The fish in the Columbia River and its tributaries are of paramount importance to our people, our diet, and our health.

Through our treaty-reserved rights, we advocate for the resources that cannot speak for themselves, and we provide outreach and education activities that empower others to do the same.

Our biologists and technicians are out in the field every day, actively restoring the river in accordance with our traditions and rigorous science.

Project Spotlight

Washington state now requires all K-12 schools to teach a new curriculum called Since Time Immemorial: Tribal Sovereignty in Washington State. The Yakama Nation has been an active participant in the development of the curriculum, which educators will use as they teach...

Project Spotlight

Yakama Nation Harvest Management

Under the Treaty of 1855, the Yakama Nation reserved the right to fish, hunt and gather and other rights at all usual and accustomed places. This includes the preservation of fish habitat at all usual and accustomed fishing places...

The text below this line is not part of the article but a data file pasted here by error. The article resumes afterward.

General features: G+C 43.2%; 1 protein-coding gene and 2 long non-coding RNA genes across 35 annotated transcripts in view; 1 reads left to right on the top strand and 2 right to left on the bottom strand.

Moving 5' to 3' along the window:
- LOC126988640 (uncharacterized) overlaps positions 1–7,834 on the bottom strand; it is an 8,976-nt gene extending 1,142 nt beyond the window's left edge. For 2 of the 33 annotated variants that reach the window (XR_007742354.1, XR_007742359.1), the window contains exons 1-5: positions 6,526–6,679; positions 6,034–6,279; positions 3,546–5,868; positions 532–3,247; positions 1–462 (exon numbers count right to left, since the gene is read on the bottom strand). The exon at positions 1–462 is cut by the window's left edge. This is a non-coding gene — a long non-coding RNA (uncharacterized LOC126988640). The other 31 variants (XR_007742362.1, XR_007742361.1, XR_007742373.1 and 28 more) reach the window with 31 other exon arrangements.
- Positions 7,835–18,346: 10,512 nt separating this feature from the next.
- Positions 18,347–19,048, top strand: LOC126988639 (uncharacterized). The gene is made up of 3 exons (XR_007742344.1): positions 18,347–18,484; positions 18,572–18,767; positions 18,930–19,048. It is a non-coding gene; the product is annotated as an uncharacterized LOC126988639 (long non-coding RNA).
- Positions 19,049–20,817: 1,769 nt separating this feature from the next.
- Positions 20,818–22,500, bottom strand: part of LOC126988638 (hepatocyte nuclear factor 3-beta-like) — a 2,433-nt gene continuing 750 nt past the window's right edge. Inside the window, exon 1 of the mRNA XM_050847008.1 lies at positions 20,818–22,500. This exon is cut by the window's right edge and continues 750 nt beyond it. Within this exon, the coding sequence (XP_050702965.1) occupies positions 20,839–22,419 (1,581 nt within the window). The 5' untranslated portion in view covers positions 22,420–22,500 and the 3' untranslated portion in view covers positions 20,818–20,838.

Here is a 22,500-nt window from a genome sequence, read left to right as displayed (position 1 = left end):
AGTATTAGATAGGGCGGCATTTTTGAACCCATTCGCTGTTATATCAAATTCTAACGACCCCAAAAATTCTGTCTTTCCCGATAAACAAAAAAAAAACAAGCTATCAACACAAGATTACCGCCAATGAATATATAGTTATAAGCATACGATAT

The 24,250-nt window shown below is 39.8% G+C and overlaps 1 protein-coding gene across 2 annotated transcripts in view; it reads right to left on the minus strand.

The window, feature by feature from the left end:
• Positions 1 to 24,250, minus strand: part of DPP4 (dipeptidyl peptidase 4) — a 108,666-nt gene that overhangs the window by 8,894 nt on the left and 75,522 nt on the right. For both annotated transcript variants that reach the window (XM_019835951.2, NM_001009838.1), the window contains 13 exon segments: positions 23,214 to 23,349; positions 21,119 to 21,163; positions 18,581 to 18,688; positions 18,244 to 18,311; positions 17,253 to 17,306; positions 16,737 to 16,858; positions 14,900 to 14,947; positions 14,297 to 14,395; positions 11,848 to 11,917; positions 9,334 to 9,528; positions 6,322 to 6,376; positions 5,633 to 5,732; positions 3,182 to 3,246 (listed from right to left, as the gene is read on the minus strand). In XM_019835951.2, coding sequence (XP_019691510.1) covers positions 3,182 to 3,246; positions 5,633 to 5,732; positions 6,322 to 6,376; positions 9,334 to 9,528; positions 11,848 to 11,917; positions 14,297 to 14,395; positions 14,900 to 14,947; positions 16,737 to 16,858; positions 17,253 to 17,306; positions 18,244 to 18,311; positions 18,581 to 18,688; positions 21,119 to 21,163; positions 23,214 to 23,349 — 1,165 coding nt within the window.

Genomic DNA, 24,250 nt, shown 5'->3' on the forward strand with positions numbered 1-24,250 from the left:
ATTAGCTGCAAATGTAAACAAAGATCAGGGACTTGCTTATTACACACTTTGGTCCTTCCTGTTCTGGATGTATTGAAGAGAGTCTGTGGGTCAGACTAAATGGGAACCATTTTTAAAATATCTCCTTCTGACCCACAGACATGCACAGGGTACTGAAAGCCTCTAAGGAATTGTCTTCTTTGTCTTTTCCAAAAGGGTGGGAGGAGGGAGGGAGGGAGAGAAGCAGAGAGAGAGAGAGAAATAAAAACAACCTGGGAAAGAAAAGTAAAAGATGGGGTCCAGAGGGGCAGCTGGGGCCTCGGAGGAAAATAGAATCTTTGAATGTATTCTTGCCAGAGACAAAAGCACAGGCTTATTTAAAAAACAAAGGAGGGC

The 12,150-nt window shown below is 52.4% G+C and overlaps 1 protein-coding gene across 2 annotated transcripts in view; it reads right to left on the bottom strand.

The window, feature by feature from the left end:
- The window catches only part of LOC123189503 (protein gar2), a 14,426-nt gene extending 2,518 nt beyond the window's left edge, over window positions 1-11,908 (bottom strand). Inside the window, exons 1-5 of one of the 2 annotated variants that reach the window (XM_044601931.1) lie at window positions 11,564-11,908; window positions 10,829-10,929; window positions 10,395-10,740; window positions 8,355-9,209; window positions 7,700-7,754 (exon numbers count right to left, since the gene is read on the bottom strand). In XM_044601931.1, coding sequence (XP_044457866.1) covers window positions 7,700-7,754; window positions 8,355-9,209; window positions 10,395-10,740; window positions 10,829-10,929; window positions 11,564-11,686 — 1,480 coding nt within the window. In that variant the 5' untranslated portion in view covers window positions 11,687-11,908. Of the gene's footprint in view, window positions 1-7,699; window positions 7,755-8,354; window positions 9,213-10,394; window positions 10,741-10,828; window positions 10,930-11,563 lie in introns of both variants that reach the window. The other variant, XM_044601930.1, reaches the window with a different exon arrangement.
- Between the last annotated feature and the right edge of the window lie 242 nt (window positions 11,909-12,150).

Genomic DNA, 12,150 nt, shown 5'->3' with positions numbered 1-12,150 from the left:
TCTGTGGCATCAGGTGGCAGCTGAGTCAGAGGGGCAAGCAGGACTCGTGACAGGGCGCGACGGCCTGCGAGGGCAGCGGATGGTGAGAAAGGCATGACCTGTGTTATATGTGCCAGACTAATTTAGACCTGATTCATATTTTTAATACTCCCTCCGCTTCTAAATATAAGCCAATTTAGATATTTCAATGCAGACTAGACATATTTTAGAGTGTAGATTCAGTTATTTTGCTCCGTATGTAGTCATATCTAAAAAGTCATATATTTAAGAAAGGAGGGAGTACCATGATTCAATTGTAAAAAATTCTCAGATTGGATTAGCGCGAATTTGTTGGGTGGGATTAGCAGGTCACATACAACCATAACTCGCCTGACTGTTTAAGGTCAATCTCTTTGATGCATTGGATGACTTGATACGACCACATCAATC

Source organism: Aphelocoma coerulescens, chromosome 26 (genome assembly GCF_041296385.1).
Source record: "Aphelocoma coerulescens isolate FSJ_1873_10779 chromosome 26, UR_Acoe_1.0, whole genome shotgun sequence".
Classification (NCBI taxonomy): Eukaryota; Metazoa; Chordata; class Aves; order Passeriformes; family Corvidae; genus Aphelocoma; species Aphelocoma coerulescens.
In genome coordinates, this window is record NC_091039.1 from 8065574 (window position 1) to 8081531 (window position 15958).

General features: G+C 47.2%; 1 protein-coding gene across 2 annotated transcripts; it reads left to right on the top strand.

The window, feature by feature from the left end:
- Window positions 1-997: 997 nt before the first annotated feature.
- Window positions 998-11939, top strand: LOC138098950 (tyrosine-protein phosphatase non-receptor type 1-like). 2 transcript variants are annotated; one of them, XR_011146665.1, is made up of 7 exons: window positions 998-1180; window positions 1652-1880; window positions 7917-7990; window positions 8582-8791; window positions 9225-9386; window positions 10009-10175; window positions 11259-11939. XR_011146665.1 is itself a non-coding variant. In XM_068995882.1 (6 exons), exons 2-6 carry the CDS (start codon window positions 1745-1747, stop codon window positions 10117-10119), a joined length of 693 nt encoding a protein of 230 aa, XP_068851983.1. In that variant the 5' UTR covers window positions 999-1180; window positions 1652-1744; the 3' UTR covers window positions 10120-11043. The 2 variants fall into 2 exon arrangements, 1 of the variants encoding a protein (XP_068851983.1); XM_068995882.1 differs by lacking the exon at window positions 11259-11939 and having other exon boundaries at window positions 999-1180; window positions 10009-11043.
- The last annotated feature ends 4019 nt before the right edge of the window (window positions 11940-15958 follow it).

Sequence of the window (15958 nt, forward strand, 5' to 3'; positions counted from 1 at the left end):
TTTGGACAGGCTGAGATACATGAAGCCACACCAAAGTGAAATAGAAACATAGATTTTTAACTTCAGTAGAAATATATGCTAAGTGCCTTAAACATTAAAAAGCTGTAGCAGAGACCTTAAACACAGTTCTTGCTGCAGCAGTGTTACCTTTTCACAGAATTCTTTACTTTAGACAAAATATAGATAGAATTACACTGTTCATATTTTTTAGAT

Our Projects

Harvest News

There are harvestable numbers of sturgeon availabile in the Bonneville Pool.
The Fish and Wildlife Committee has authorized a commercial sturgeon
setline fishery in Bonneville Pool from 6am Wed October 17 to 
Due to the low fall chinook returns to date, the Fish and Wildlife Committee is closing
the weekly subsistence fishing period on the Yakima River. 
See attached Committee Action for dettails.

Latest News

  • Fall Chinook has been lower than expected and Upriver Bright Fall Chinook (URB)
  • have been downgraded to 138,600 at the mouth of the Columbia River. 
Fall Fishers Meeting
Friday August 3, 2018
10 am - 4 pm
Hood River Inn
Agenda attached